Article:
In an interview published by the Venezuelan newspaper Correo del Orinoco on Tuesday, U.S. journalist and researcher at the Transnational Institute Saul Landau highlighted that “the body counts in Mexico and Iraq have no comparison to those in Venezuela.”
The New York Times claimed in an article yesterday that in Venezuela more people die on a daily basis than in Baghdad, the capital city of Iraq, invaded by the United States in 2003.
“Even the fight against drugs in Mexico has claimed fewer lives,” said the journalist.
The Prensa Latina news agency reported on Monday that four men were decapitated and hung on a bridge over a highway. Also, Iraqi authorities informed that three people died, among them a police officer and a soldier, and another 20 people were injured in a series of attacks in Baghdad.
“Such comparisons make no sense. There are no gangs attacking mosques with machine guns in Venezuela. There are no bombs killing dozens of people every day in Caracas, as occurs in Baghdad,” Landau stressed.
The U.S. journalist said that the history published by The New York Times is “a provocation.” He added, “It doesn’t deserve space in any newspaper, except by an Anti-Chavez propaganda newspaper.”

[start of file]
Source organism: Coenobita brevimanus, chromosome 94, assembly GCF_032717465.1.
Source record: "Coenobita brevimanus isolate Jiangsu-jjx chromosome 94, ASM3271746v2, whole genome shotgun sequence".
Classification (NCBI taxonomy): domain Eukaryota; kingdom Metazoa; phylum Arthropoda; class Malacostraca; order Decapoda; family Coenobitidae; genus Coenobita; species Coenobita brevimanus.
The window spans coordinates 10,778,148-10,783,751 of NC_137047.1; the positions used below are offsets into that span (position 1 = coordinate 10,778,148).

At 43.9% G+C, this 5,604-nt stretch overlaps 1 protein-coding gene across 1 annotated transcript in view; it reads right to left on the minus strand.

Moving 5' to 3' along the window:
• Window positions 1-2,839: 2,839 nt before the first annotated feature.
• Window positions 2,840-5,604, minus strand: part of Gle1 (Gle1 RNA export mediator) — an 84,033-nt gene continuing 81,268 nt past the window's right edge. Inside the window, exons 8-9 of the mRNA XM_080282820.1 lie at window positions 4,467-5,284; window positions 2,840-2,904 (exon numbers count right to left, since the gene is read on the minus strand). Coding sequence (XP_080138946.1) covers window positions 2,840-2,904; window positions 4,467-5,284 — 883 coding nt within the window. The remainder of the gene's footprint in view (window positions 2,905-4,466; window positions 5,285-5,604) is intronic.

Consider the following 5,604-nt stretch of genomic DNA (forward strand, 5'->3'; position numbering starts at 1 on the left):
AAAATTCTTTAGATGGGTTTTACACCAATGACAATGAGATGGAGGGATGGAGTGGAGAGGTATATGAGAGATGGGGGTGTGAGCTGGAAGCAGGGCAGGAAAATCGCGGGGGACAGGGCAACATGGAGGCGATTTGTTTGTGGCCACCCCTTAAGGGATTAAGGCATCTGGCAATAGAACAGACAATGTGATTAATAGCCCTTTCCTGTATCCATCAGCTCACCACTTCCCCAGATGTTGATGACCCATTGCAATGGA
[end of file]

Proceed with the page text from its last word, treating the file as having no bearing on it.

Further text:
The director of the Bolivarian National Police Luis Fernández reminded that “scenarios in Caracas, Baghdad and Mexico City are completely different.” He added that “there is a war” in Iraq.
Without denying the citizen security problems existing in Venezuela, Fernández considered that the problem has been blown out of proportion by some sectors.
Venezuela’s Bolivarian National Police has managed to reduce violence in its patrol area, the populous Sucre parish in Caracas. “We have been able to reduce crime and murder rates over 50 percent,” Fernandez stated. Additionaly, between January and August 2010, the police force has reported that gender-based violence fell by 64 percent.
Correo del Orinoco/AVN/Press Office – Venezuelan Embassy to the U.S./August 24, 2010